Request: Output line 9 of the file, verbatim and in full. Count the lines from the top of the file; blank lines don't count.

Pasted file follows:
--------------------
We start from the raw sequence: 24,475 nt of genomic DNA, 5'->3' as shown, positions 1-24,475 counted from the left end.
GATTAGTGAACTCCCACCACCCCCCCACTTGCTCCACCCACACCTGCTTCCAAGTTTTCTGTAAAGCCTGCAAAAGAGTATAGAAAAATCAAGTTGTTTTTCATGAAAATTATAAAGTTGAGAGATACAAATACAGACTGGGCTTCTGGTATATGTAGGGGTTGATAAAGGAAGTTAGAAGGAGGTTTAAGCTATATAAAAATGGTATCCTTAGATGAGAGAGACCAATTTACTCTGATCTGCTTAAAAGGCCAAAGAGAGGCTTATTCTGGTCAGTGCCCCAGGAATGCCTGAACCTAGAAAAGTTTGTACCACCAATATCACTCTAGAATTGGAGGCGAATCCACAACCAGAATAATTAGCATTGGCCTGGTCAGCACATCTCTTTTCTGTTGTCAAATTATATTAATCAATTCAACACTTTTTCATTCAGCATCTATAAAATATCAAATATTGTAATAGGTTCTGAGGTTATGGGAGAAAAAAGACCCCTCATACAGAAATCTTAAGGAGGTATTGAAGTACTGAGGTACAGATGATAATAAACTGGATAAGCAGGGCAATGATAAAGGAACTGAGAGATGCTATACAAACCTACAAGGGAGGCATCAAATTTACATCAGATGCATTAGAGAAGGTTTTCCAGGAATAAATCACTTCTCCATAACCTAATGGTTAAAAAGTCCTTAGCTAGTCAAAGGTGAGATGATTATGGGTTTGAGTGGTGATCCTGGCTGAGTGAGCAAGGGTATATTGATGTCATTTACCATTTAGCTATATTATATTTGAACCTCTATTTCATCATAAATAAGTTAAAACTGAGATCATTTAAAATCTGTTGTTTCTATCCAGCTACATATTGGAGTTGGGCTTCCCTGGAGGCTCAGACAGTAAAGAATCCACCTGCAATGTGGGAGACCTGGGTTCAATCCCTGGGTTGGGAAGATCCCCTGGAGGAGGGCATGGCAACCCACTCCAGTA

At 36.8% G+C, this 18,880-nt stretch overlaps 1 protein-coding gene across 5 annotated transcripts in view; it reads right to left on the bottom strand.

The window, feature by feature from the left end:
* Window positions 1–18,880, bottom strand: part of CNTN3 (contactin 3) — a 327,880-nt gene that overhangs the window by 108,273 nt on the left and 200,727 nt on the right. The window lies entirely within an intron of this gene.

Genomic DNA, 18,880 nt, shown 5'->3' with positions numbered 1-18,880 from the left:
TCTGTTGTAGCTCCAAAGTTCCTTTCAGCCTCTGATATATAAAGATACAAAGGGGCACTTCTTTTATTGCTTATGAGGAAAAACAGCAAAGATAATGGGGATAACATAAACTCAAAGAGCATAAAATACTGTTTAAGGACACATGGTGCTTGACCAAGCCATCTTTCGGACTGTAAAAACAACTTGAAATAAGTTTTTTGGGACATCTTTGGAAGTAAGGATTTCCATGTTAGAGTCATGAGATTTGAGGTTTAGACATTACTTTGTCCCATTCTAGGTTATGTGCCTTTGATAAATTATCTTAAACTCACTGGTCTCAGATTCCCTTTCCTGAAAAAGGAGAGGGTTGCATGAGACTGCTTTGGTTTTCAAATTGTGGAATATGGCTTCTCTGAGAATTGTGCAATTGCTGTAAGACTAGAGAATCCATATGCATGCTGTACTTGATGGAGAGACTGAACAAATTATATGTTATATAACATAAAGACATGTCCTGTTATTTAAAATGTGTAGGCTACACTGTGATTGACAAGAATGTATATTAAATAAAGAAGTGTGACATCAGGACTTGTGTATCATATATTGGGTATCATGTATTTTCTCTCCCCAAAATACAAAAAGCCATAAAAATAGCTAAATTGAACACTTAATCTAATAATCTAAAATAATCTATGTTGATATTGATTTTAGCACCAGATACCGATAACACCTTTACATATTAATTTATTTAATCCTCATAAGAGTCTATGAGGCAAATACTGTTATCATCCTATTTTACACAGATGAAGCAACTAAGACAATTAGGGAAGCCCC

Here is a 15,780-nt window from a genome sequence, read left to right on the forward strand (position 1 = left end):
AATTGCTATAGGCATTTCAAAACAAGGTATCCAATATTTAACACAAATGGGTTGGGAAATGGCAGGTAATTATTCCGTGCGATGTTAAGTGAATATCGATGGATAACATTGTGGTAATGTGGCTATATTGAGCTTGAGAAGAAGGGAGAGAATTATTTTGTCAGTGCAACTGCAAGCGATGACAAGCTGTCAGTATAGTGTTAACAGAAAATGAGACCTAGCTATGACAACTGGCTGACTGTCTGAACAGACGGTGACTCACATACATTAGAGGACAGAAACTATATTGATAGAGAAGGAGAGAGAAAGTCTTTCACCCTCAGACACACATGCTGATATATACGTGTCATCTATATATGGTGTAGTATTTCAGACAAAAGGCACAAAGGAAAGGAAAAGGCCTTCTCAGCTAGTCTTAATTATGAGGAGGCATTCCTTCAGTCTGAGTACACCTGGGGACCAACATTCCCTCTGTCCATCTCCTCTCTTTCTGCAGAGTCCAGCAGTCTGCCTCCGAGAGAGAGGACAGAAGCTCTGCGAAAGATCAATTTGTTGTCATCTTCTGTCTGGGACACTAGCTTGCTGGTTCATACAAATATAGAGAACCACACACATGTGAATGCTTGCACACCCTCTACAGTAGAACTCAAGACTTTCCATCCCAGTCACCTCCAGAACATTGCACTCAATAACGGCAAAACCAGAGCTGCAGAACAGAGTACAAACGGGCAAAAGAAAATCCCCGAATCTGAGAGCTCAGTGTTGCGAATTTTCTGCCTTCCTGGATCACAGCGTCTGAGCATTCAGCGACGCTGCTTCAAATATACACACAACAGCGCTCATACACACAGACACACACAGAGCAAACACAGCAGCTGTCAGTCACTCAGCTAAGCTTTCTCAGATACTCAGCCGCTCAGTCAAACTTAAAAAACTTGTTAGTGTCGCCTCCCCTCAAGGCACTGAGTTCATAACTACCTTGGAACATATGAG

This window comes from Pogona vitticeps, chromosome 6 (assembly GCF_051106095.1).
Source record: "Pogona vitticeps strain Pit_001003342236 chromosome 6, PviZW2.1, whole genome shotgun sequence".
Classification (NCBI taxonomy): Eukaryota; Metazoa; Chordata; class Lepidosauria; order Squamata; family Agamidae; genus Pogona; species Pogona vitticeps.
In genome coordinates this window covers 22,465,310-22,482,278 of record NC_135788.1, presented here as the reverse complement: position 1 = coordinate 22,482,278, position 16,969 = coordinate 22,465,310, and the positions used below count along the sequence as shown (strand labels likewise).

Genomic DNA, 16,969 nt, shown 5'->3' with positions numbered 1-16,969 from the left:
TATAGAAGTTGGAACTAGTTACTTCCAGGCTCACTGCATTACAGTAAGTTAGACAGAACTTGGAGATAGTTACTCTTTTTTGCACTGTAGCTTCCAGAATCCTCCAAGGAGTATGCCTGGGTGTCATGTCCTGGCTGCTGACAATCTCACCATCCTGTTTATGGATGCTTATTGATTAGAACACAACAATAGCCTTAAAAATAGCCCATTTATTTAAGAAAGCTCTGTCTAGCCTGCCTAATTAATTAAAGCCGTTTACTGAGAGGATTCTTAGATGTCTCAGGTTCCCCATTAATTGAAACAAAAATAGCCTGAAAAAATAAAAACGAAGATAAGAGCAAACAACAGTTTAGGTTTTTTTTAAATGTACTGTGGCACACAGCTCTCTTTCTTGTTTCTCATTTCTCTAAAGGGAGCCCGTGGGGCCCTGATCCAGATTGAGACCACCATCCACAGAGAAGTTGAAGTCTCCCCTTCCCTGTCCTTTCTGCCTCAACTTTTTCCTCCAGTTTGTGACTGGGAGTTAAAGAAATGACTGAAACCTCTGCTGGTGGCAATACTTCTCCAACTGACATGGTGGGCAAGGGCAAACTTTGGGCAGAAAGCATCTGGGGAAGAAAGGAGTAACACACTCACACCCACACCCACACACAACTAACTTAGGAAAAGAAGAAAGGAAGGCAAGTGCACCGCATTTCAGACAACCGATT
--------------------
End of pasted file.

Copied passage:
AATTGCTATAGGCATTTCAAAACAAGGTATCCAATATTTAACACAAATGGGTTGGGAAATGGCAGGTAATTATTCCGTGCGATGTTAAGTGAATATCGATGGATAACATTGTGGTAATGTGGCTATATTGAGCTTGAGAAGAAGGGAGAGAATTATTTTGTCAGTGCAACTGCAAGCGATGACAAGCTGTCAGTATAGTGTTAACAGAAAATGAGACCTAGCTATGACAACTGGCTGACTGTCTGAACAGACGGTGACTCACATACATTAGAGGACAGAAACTATATTGATAGAGAAGGAGAGAGAAAGTCTTTCACCCTCAGACACACATGCTGATATATACGTGTCATCTATATATGGTGTAGTATTTCAGACAAAAGGCACAAAGGAAAGGAAAAGGCCTTCTCAGCTAGTCTTAATTATGAGGAGGCATTCCTTCAGTCTGAGTACACCTGGGGACCAACATTCCCTCTGTCCATCTCCTCTCTTTCTGCAGAGTCCAGCAGTCTGCCTCCGAGAGAGAGGACAGAAGCTCTGCGAAAGATCAATTTGTTGTCATCTTCTGTCTGGGACACTAGCTTGCTGGTTCATACAAATATAGAGAACCACACACATGTGAATGCTTGCACACCCTCTACAGTAGAACTCAAGACTTTCCATCCCAGTCACCTCCAGAACATTGCACTCAATAACGGCAAAACCAGAGCTGCAGAACAGAGTACAAACGGGCAAAAGAAAATCCCCGAATCTGAGAGCTCAGTGTTGCGAATTTTCTGCCTTCCTGGATCACAGCGTCTGAGCATTCAGCGACGCTGCTTCAAATATACACACAACAGCGCTCATACACACAGACACACACAGAGCAAACACAGCAGCTGTCAGTCACTCAGCTAAGCTTTCTCAGATACTCAGCCGCTCAGTCAAACTTAAAAAACTTGTTAGTGTCGCCTCCCCTCAAGGCACTGAGTTCATAACTACCTTGGAACATATGAG